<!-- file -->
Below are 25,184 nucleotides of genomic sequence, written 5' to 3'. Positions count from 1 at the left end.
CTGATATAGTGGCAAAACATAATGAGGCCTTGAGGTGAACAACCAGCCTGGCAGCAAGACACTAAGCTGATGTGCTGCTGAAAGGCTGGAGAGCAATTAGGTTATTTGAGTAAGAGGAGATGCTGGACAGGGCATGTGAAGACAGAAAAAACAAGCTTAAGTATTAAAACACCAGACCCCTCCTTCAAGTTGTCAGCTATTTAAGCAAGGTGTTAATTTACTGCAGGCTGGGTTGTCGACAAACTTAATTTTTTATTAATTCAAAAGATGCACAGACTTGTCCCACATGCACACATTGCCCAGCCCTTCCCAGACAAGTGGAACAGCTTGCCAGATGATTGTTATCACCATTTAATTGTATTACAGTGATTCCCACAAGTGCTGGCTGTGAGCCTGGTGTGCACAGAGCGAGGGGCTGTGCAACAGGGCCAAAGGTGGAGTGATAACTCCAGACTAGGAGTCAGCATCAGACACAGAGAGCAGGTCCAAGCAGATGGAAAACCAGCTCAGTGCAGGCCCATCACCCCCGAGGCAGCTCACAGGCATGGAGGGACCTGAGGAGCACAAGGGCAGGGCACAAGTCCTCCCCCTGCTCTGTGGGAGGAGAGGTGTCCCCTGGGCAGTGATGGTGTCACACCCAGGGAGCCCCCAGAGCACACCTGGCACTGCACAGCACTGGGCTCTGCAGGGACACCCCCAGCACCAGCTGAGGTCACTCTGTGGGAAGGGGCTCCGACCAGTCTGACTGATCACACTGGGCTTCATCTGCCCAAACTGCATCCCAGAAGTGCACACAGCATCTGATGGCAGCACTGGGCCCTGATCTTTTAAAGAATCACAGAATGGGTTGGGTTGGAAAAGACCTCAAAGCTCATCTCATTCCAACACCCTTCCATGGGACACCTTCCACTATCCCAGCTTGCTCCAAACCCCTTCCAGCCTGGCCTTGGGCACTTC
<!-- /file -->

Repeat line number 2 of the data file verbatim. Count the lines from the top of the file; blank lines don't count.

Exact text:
CTGATATAGTGGCAAAACATAATGAGGCCTTGAGGTGAACAACCAGCCTGGCAGCAAGACACTAAGCTGATGTGCTGCTGAAAGGCTGGAGAGCAATTAGGTTATTTGAGTAAGAGGAGATGCTGGACAGGGCATGTGAAGACAGAAAAAACAAGCTTAAGTATTAAAACACCAGACCCCTCCTTCAAGTTGTCAGCTATTTAAGCAAGGTGTTAATTTACTGCAGGCTGGGTTGTCGACAAACTTAATTTTTTATTAATTCAAAAGATGCACAGACTTGTCCCACATGCACACATTGCCCAGCCCTTCCCAGACAAGTGGAACAGCTTGCCAGATGATTGTTATCACCATTTAATTGTATTACAGTGATTCCCACAAGTGCTGGCTGTGAGCCTGGTGTGCACAGAGCGAGGGGCTGTGCAACAGGGCCAAAGGTGGAGTGATAACTCCAGACTAGGAGTCAGCATCAGACACAGAGAGCAGGTCCAAGCAGATGGAAAACCAGCTCAGTGCAGGCCCATCACCCCCGAGGCAGCTCACAGGCATGGAGGGACCTGAGGAGCACAAGGGCAGGGCACAAGTCCTCCCCCTGCTCTGTGGGAGGAGAGGTGTCCCCTGGGCAGTGATGGTGTCACACCCAGGGAGCCCCCAGAGCACACCTGGCACTGCACAGCACTGGGCTCTGCAGGGACACCCCCAGCACCAGCTGAGGTCACTCTGTGGGAAGGGGCTCCGACCAGTCTGACTGATCACACTGGGCTTCATCTGCCCAAACTGCATCCCAGAAGTGCACACAGCATCTGATGGCAGCACTGGGCCCTGATCTTTTAAAGAATCACAGAATGGGTTGGGTTGGAAAAGACCTCAAAGCTCATCTCATTCCAACACCCTTCCATGGGACACCTTCCACTATCCCAGCTTGCTCCAAACCCCTTCCAGCCTGGCCTTGGGCACTTC